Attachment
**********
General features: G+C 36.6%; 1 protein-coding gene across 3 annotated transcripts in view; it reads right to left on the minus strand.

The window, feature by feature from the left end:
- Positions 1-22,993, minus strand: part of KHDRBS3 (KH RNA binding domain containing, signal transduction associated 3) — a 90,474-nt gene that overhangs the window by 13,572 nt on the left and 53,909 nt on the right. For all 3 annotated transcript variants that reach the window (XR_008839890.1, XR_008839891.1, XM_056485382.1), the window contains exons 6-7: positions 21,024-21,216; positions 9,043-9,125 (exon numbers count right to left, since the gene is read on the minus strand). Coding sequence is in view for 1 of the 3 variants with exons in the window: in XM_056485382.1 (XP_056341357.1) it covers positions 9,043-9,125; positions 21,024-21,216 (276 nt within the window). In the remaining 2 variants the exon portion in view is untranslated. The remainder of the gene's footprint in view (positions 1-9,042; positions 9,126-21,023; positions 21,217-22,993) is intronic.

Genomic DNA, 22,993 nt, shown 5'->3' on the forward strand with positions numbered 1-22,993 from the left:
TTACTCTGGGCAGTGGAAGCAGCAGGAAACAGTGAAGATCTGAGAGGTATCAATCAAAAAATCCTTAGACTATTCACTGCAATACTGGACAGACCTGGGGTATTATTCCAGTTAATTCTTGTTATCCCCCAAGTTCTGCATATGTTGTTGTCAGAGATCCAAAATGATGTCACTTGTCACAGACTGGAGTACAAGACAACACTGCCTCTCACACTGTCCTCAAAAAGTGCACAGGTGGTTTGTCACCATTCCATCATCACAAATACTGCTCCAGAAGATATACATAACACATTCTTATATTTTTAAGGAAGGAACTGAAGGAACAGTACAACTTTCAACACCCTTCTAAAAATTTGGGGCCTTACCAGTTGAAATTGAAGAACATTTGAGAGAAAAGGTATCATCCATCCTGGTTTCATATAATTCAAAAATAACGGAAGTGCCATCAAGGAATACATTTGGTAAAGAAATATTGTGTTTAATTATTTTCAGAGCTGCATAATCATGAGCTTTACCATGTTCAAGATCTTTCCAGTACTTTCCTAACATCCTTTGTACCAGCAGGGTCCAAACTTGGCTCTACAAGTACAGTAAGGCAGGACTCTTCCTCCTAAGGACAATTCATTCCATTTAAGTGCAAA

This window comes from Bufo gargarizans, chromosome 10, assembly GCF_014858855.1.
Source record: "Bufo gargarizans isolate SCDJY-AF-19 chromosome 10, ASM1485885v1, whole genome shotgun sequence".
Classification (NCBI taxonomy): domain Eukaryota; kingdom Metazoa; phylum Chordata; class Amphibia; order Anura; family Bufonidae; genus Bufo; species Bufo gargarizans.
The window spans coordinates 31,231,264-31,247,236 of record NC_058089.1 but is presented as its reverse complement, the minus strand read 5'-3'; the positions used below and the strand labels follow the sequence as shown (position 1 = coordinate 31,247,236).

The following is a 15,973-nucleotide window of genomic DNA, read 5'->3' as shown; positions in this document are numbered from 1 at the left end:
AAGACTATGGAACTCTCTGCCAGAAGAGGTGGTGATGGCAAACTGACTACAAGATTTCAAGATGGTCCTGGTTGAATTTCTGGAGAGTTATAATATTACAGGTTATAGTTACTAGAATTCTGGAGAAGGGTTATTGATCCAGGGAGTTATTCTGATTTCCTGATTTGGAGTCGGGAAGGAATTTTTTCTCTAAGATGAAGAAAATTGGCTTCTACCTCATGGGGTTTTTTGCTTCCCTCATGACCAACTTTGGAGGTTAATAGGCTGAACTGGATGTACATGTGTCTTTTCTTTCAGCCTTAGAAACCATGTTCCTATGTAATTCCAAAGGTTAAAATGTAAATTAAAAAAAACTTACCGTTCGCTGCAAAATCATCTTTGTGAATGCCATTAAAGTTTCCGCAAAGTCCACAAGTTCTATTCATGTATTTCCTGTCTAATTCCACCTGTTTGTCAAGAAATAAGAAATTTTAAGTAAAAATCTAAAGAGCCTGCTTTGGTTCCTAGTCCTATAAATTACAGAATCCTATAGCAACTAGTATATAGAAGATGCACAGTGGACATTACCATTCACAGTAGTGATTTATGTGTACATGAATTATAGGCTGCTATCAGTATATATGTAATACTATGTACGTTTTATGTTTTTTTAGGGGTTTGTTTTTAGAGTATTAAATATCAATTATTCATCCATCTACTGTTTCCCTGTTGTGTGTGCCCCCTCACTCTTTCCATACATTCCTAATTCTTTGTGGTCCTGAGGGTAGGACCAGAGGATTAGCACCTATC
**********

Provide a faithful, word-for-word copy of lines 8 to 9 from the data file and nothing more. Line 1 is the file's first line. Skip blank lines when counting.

Classification (NCBI taxonomy): domain Eukaryota; kingdom Metazoa; phylum Chordata; class Amphibia; order Anura; family Bufonidae; genus Bufo; species Bufo gargarizans.
The window spans coordinates 31,231,264-31,247,236 of record NC_058089.1 but is presented as its reverse complement, the minus strand read 5'-3'; the positions used below and the strand labels follow the sequence as shown (position 1 = coordinate 31,247,236).